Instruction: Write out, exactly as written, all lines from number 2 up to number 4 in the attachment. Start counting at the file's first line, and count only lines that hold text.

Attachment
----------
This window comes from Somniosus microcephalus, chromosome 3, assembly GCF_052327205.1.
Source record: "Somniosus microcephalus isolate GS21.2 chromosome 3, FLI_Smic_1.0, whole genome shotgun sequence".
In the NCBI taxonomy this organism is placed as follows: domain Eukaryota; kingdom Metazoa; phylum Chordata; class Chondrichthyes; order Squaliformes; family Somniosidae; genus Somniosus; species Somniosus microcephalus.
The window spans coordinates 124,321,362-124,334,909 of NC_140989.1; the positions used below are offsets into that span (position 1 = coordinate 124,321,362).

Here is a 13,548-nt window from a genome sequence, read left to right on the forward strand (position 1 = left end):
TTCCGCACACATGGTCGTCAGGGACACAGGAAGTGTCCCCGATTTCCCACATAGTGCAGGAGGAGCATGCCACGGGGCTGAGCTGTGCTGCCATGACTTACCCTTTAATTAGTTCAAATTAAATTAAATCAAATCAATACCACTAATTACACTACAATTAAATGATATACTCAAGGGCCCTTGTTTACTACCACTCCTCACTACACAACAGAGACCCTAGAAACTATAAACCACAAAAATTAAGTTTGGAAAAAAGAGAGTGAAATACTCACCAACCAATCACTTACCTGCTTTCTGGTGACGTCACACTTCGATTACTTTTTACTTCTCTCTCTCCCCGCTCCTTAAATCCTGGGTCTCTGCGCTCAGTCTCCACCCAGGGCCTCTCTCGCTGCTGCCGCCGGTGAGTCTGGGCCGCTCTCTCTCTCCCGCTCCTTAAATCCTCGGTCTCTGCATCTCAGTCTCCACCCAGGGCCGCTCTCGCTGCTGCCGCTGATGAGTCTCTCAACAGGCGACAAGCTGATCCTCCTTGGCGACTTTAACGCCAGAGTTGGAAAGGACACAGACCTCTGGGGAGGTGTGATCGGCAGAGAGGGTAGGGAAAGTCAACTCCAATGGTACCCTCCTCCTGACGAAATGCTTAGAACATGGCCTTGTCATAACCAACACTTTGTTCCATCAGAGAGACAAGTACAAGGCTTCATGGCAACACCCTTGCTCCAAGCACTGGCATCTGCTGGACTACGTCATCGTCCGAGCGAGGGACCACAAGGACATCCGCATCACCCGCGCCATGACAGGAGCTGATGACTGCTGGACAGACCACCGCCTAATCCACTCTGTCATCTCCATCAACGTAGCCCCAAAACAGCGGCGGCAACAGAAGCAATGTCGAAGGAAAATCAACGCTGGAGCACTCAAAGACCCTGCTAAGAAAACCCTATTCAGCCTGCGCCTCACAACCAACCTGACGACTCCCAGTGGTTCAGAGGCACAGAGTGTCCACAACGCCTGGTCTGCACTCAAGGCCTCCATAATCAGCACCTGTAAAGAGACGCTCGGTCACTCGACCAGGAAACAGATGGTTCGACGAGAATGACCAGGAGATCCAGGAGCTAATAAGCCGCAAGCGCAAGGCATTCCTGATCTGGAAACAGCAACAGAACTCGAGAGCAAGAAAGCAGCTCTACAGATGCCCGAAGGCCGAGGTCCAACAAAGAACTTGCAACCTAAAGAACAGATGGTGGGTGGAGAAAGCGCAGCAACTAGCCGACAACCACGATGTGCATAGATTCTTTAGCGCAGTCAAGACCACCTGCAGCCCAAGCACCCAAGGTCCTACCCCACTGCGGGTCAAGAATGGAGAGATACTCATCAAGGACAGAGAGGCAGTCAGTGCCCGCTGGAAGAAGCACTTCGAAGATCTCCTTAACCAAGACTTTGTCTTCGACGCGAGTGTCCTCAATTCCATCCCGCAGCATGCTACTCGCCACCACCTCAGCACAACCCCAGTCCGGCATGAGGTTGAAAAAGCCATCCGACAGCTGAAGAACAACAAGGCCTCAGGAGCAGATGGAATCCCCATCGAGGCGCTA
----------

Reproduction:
Source record: "Somniosus microcephalus isolate GS21.2 chromosome 3, FLI_Smic_1.0, whole genome shotgun sequence".
In the NCBI taxonomy this organism is placed as follows: domain Eukaryota; kingdom Metazoa; phylum Chordata; class Chondrichthyes; order Squaliformes; family Somniosidae; genus Somniosus; species Somniosus microcephalus.
The window spans coordinates 124,321,362-124,334,909 of NC_140989.1; the positions used below are offsets into that span (position 1 = coordinate 124,321,362).